The current state of the sport of cricket is quite debatable. Every other day, talk of 'Test cricket is dying' arises. There have been numerous attempts to justify the growing sizes of willows (something which the Marylebone Cricket Club has addressed in their last meeting) and maintain a healthy competition between bat and ball. But amongst these chats, the one that stands out is the concept of meaningless cricket. Former cricketers and experts have consistently tried to opine that every match in the sport should have significance. But does this argument really hold true?
Every time, a dead rubber is about to be played, words like 'pride' and phrases like 'end on a high' pop up. But if these matches are viewed from a larger perspective, you realise that they do matter.
Take the most recent example of Australia, who revamped their Test side after going 2-0 down at home against South Africa. Though all eyes were on Faf du Plessis, thanks to 'lollygate', Steve Smith and Co had a point to prove. In crisis situations like these, a team searches for their identity and aim to reestablish themselves. Fortunately, Australia put up a courageous performance to win the day-night Test at Adelaide. Moments like these tend to have a rubbing-off effect, and in their next Test match at the Gabba, the Aussies took 8 wickets of the touring Pakistan to put them on the back foot on the second day of the Test match.
England have faced similar circumstances. The English team have gone down 3-0 and if they didn't put up a stellar show, they could suffer a 4-0 series loss. Experts, understandably so, have questioned Alastair Cook's ability to lead the side. The skipper has failed to win a single Test in India so far. England have a lot of problems to solve and they began fixing some of them at the Chepauk stadium on Friday.
The start, though, was not at all inspiring. The visitors lost both their openers, Cook and Keaton Jenning early, leaving Joe Root and Moeen Ali with a lot of rebuilding to do. Moeen's batting position has been scrutinised since the third Test, with fans criticising his struggles at No 4. For a while, it seemed like he was having trouble finding his rhythm and was getting beaten quite easily in the first session. However, Root led from the front and bailed his side out of a difficult situation early on.
Come the second session, and the English batsmen grew in confidence. Moeen and Root scored at a brisk rate in their partnership of 146 before England's No 3 was sent back to the hut by Ravindra Jadeja for 88. During that stand, nothing, not even Ravichandran Ashwin — who surprisingly had a poor day at his home ground — could perturb the pair. They were playing fearlessly. The batting show from England continued even when Jonny Bairstow joined Moeen at the centre. Bairstow holed out a catch to covers for 49, but he had done his bit by stitching together a stand of 86 with the southpaw. Overall, England had a fantastic day, probably one of their best on the tour. But they need to build on this.
Moeen's overnight score is 120 and he's batting with the dangerous Ben Stokes. England are in a commendable position, like they were in Rajkot. India, on the other side, struggled to maintain pressure on the touring batsmen. To add to their misery, Amit Mishra, who has come in for Jayant Yadav, has been expensive, which has left Indian skipper Virat Kohli baffling. Kohli tossed the ball to Jayant whenever he wanted to give Ashwin-Jadeja a breather in the last two Tests. The Haryana all-rounder was more than handy with his deceptive bowling. He not only curbed runs but also scalped a wicket or two in his spells. But in Chennai, the Indian team sorely missed him on Day 1.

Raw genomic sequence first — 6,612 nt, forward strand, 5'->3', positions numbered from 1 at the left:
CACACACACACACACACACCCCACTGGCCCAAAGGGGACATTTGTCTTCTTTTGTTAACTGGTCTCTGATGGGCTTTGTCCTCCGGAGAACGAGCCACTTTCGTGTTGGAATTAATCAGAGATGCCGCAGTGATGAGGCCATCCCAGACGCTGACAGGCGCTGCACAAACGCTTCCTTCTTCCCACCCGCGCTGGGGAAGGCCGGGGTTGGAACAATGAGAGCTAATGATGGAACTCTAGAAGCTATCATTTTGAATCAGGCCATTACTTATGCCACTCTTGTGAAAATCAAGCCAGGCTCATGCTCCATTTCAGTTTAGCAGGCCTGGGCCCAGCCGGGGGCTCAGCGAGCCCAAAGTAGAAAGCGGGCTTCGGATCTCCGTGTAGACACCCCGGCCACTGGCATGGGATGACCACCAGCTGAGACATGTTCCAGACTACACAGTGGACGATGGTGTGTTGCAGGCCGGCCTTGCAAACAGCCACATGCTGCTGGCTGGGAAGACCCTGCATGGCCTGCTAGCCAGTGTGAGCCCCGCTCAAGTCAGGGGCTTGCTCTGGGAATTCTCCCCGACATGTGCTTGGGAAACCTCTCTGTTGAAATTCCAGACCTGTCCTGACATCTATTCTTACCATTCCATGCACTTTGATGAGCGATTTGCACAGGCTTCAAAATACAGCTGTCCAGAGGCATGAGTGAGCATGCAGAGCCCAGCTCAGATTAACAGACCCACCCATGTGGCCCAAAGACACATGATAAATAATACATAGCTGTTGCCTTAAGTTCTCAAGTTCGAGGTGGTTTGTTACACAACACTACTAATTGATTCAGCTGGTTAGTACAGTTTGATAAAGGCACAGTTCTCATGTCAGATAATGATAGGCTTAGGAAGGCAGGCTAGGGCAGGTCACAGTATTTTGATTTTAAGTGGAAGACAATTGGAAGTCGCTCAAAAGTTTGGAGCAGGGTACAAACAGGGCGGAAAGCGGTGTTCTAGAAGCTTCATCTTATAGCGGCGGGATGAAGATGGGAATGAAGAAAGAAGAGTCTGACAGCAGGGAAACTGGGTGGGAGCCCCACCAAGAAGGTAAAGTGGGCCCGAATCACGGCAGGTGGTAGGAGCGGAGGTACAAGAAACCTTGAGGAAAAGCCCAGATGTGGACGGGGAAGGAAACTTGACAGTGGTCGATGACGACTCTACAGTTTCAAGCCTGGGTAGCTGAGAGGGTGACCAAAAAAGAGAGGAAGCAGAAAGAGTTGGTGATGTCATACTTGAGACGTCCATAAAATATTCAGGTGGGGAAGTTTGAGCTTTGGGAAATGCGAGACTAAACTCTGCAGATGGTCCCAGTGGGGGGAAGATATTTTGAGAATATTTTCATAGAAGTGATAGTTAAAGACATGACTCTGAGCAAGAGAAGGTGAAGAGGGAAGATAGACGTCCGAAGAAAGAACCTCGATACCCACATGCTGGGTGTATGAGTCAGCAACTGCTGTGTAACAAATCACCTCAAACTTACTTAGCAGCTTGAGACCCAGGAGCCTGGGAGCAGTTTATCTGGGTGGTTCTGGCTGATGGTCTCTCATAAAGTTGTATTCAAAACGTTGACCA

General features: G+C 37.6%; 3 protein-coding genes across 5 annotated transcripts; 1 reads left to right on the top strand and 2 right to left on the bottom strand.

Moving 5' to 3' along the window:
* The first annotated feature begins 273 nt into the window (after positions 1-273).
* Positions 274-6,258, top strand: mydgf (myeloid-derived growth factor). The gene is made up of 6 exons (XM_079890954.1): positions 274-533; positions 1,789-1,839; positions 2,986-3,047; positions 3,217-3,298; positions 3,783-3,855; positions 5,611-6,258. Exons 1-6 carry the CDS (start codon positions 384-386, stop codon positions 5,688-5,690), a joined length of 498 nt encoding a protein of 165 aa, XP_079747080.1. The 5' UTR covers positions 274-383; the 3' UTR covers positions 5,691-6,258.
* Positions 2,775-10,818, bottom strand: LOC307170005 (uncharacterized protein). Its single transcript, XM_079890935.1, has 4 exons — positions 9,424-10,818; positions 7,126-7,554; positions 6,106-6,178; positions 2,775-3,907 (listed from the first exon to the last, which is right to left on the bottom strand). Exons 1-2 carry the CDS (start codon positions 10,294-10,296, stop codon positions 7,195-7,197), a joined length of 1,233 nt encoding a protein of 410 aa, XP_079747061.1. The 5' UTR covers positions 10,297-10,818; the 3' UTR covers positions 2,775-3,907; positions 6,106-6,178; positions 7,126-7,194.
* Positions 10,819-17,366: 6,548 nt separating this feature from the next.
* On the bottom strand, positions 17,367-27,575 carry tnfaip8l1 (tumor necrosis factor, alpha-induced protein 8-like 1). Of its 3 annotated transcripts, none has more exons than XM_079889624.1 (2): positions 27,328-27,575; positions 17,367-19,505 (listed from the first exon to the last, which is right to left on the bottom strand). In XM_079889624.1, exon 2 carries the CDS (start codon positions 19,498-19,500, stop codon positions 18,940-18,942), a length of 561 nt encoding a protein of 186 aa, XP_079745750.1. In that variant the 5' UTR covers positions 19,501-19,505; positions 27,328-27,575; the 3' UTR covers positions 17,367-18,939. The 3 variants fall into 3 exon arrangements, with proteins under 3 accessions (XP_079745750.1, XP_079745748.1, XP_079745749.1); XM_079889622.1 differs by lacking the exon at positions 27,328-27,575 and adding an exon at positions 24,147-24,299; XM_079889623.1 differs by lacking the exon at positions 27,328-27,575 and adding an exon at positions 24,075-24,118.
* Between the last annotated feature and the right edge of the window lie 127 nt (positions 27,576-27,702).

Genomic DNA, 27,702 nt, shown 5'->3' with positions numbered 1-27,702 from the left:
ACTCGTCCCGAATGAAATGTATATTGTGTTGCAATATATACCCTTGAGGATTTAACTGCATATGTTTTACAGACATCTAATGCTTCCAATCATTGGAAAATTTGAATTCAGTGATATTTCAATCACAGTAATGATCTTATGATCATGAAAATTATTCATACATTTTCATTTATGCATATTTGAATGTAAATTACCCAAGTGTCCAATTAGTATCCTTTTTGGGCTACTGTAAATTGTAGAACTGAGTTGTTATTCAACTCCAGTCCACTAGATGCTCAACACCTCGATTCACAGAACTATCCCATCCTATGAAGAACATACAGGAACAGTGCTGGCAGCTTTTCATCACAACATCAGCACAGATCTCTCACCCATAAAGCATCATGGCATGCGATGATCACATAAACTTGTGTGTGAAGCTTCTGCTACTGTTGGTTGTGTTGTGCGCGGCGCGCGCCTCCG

This is something Moeen should look to take advantage of. England still have left Jos Buttler left, and ideally, they should aim for nothing less than 450 to 475. Moeen has looked confident with his sweeps and it's difficult to stop Stokes when he gets going. With Ashwin failing to match up to his standards on Friday, the English batsmen should look to attack the offie and not let him find his rhythm.
England should also target Mishra, who's clearly looking anxious on his return. He bowled a bad ball almost every over and was duly punished. The onus to do so would be on Moeen — he's been on the crease for 222 balls — and would be aware of how the pitch is behaving. What was noteworthy about the Root-Moeen partnership was their running between the wickets. They took crucial singles to keep the scoreboard ticking and the visitors should look to continue with that approach.
Cook and Co are in a desperate need to find their own identity, they have laid the foundation and now need to strengthen their bearings. While it's too early to predict any sort of result, the visitors need to post a mammoth first innings total to put India under pressure. They did at Mumbai and still lost. However, it's unlikely that Kohli will slam another 235 to shame them again. It isn't about playing for pride for England in the fifth Test. It's about sending out a message that they are a quality side and don't deserve the the slack that they have received so far. India drew a match against a dominant English side in a dead rubber before going on to whitewash Australia 4-0 in 2013.
Updated Date: Dec 17, 2016 11:16:47 IST